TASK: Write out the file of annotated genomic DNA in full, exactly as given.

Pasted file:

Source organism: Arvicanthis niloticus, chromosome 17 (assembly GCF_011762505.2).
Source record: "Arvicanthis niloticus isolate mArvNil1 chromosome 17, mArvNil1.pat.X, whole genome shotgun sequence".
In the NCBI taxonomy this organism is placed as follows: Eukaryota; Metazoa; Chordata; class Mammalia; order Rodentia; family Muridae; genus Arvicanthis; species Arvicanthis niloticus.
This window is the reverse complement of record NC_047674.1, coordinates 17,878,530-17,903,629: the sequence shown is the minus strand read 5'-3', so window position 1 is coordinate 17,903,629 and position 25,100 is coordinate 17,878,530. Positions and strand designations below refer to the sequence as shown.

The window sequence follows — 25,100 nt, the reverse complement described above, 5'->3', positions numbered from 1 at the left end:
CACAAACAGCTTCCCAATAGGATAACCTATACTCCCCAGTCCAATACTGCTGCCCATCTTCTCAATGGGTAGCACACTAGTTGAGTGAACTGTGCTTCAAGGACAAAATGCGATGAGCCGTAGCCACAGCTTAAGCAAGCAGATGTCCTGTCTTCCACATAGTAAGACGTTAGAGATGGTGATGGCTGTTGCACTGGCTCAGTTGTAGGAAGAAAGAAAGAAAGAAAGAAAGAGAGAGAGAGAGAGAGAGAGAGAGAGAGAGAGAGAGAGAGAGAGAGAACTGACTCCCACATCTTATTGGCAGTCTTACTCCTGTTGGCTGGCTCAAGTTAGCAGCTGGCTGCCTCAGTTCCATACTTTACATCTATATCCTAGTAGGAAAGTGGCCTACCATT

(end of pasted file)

Source organism: Arvicanthis niloticus, chromosome 17 (assembly GCF_011762505.2).
Source record: "Arvicanthis niloticus isolate mArvNil1 chromosome 17, mArvNil1.pat.X, whole genome shotgun sequence".
In the NCBI taxonomy this organism is placed as follows: Eukaryota; Metazoa; Chordata; class Mammalia; order Rodentia; family Muridae; genus Arvicanthis; species Arvicanthis niloticus.
This window is the reverse complement of record NC_047674.1, coordinates 17,878,530-17,903,629: the sequence shown is the minus strand read 5'-3', so window position 1 is coordinate 17,903,629 and position 25,100 is coordinate 17,878,530. Positions and strand designations below refer to the sequence as shown.

The window sequence follows — 25,100 nt, the reverse complement described above, 5'->3', positions numbered from 1 at the left end:
CACAAACAGCTTCCCAATAGGATAACCTATACTCCCCAGTCCAATACTGCTGCCCATCTTCTCAATGGGTAGCACACTAGTTGAGTGAACTGTGCTTCAAGGACAAAATGCGATGAGCCGTAGCCACAGCTTAAGCAAGCAGATGTCCTGTCTTCCACATAGTAAGACGTTAGAGATGGTGATGGCTGTTGCACTGGCTCAGTTGTAGGAAGAAAGAAAGAAAGAAAGAAAGAGAGAGAGAGAGAGAGAGAGAGAGAGAGAGAGAGAGAGAGAGAGAGAACTGACTCCCACATCTTATTGGCAGTCTTACTCCTGTTGGCTGGCTCAAGTTAGCAGCTGGCTGCCTCAGTTCCATACTTTACATCTATATCCTAGTAGGAAAGTGGCCTACCATT